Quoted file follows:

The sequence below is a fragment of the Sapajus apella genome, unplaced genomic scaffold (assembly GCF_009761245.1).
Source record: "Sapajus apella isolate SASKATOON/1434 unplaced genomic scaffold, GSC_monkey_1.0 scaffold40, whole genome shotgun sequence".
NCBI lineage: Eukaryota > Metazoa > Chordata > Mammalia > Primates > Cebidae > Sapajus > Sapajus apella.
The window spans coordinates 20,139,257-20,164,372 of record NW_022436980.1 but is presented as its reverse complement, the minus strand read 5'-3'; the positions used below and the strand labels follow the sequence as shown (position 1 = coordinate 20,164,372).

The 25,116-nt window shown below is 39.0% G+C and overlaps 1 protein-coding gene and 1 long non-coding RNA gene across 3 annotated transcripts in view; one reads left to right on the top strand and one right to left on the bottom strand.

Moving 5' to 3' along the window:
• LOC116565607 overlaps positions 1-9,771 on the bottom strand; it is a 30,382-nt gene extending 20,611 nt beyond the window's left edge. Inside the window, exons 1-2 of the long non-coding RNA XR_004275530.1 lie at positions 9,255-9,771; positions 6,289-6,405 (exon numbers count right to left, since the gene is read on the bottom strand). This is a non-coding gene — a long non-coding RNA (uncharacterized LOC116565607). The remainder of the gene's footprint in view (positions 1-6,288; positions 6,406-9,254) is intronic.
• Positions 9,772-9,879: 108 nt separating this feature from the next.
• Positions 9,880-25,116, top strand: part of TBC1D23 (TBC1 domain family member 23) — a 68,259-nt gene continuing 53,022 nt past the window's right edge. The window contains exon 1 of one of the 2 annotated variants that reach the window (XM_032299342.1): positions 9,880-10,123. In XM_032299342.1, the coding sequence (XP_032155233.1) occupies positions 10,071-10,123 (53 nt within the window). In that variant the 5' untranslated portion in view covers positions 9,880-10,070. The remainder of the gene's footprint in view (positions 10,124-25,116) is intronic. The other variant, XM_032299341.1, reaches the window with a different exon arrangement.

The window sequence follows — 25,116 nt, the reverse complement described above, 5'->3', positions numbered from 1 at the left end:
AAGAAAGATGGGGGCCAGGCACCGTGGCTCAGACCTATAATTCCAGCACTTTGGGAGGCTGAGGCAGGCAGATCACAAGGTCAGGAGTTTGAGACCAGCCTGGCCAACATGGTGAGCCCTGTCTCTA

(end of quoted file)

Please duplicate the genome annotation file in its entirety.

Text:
The sequence below is a fragment of the Sapajus apella genome, unplaced genomic scaffold (assembly GCF_009761245.1).
Source record: "Sapajus apella isolate SASKATOON/1434 unplaced genomic scaffold, GSC_monkey_1.0 scaffold40, whole genome shotgun sequence".
NCBI lineage: Eukaryota > Metazoa > Chordata > Mammalia > Primates > Cebidae > Sapajus > Sapajus apella.
The window spans coordinates 20,139,257-20,164,372 of record NW_022436980.1 but is presented as its reverse complement, the minus strand read 5'-3'; the positions used below and the strand labels follow the sequence as shown (position 1 = coordinate 20,164,372).

The 25,116-nt window shown below is 39.0% G+C and overlaps 1 protein-coding gene and 1 long non-coding RNA gene across 3 annotated transcripts in view; one reads left to right on the top strand and one right to left on the bottom strand.

Moving 5' to 3' along the window:
• LOC116565607 overlaps positions 1-9,771 on the bottom strand; it is a 30,382-nt gene extending 20,611 nt beyond the window's left edge. Inside the window, exons 1-2 of the long non-coding RNA XR_004275530.1 lie at positions 9,255-9,771; positions 6,289-6,405 (exon numbers count right to left, since the gene is read on the bottom strand). This is a non-coding gene — a long non-coding RNA (uncharacterized LOC116565607). The remainder of the gene's footprint in view (positions 1-6,288; positions 6,406-9,254) is intronic.
• Positions 9,772-9,879: 108 nt separating this feature from the next.
• Positions 9,880-25,116, top strand: part of TBC1D23 (TBC1 domain family member 23) — a 68,259-nt gene continuing 53,022 nt past the window's right edge. The window contains exon 1 of one of the 2 annotated variants that reach the window (XM_032299342.1): positions 9,880-10,123. In XM_032299342.1, the coding sequence (XP_032155233.1) occupies positions 10,071-10,123 (53 nt within the window). In that variant the 5' untranslated portion in view covers positions 9,880-10,070. The remainder of the gene's footprint in view (positions 10,124-25,116) is intronic. The other variant, XM_032299341.1, reaches the window with a different exon arrangement.

The window sequence follows — 25,116 nt, the reverse complement described above, 5'->3', positions numbered from 1 at the left end:
AAGAAAGATGGGGGCCAGGCACCGTGGCTCAGACCTATAATTCCAGCACTTTGGGAGGCTGAGGCAGGCAGATCACAAGGTCAGGAGTTTGAGACCAGCCTGGCCAACATGGTGAGCCCTGTCTCTA